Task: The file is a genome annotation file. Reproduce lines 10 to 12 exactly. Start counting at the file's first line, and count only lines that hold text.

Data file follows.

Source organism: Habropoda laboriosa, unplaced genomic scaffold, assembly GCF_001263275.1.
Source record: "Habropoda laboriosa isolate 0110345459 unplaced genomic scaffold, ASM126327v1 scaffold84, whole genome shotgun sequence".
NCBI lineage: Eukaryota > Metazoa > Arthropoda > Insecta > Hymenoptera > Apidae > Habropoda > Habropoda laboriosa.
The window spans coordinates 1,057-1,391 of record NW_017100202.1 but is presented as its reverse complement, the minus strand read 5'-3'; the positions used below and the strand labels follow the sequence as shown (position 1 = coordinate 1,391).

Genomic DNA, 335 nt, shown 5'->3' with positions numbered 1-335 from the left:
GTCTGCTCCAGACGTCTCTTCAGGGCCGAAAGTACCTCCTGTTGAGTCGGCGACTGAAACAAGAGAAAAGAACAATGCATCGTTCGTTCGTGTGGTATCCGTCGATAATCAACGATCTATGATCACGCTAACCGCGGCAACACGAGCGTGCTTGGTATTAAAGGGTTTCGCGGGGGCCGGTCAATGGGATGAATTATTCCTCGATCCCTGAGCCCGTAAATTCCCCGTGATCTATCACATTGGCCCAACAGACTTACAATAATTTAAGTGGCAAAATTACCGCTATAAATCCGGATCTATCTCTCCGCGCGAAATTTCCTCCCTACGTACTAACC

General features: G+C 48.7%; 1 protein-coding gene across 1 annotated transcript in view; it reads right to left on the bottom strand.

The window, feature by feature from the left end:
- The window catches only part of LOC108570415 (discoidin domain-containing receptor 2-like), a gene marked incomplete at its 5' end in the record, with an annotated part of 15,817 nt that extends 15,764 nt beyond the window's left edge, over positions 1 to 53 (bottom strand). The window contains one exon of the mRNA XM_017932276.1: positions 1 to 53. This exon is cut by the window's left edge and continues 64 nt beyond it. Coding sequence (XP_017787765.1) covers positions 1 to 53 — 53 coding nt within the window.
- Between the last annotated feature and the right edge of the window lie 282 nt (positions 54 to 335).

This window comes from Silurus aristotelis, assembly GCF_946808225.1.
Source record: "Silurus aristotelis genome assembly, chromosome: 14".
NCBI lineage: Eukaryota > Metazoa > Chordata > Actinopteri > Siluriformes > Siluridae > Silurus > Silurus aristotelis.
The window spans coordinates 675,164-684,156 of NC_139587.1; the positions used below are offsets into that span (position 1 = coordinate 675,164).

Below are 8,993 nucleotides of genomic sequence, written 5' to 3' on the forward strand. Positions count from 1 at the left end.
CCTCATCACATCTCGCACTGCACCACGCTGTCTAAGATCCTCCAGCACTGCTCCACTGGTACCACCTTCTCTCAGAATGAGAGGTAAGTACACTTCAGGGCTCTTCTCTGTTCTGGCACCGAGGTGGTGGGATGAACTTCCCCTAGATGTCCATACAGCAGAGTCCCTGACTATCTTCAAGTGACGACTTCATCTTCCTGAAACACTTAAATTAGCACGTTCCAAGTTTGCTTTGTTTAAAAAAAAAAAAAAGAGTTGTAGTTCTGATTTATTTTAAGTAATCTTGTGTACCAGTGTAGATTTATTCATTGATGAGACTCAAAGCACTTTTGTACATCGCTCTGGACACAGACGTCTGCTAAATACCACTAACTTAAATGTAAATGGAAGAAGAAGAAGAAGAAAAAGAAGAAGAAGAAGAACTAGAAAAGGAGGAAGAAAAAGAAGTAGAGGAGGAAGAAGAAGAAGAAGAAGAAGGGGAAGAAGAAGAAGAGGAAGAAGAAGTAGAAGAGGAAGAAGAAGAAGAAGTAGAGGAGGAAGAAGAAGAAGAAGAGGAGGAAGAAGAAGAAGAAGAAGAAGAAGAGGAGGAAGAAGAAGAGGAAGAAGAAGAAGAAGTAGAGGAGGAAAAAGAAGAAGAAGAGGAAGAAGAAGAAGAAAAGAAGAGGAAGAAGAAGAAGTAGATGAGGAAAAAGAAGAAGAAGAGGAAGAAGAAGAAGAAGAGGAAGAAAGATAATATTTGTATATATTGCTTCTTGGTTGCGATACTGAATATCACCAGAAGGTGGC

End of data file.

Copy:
- Between the last annotated feature and the right edge of the window lie 282 nt (positions 54 to 335).

This window comes from Silurus aristotelis, assembly GCF_946808225.1.
Source record: "Silurus aristotelis genome assembly, chromosome: 14".